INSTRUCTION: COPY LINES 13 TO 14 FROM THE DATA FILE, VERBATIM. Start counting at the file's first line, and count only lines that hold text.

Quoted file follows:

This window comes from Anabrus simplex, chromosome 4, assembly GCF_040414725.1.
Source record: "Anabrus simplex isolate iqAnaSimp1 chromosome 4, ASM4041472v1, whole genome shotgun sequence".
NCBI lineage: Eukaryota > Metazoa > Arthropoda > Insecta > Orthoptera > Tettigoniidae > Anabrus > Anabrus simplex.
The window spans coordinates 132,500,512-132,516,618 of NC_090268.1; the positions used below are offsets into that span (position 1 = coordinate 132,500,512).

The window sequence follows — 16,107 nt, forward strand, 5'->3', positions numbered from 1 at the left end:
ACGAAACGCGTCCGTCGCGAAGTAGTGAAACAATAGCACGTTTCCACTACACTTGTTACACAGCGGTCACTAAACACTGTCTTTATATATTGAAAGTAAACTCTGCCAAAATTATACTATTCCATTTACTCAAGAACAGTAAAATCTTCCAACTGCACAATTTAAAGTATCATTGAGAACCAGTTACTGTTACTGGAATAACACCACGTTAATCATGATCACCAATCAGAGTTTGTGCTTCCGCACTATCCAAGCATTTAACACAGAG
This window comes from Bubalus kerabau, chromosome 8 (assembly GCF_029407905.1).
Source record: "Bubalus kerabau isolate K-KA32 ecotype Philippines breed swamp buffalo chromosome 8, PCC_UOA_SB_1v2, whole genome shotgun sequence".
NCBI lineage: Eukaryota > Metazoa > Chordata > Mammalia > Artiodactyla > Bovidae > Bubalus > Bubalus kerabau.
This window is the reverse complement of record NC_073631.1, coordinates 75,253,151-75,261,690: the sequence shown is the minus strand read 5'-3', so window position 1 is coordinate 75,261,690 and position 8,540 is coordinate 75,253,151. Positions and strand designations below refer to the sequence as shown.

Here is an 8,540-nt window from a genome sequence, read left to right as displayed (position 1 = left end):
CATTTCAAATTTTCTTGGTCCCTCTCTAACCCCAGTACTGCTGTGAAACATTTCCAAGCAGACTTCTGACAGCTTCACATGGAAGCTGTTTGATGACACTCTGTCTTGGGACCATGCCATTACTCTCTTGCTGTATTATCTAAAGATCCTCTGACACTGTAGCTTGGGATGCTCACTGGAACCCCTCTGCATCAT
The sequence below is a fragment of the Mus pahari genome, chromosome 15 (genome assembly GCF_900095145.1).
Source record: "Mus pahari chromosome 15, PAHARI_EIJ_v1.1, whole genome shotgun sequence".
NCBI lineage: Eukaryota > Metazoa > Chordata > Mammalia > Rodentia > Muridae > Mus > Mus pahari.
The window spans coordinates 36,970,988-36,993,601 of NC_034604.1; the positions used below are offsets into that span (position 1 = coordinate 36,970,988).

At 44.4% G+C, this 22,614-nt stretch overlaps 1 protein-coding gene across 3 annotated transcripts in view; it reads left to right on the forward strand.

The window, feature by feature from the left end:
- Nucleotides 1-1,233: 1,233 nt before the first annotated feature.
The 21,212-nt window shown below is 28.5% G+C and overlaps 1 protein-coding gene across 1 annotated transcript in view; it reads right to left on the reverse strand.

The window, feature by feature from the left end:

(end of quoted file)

The sequence below is a fragment of the Mus pahari genome, chromosome 15 (genome assembly GCF_900095145.1).
Source record: "Mus pahari chromosome 15, PAHARI_EIJ_v1.1, whole genome shotgun sequence".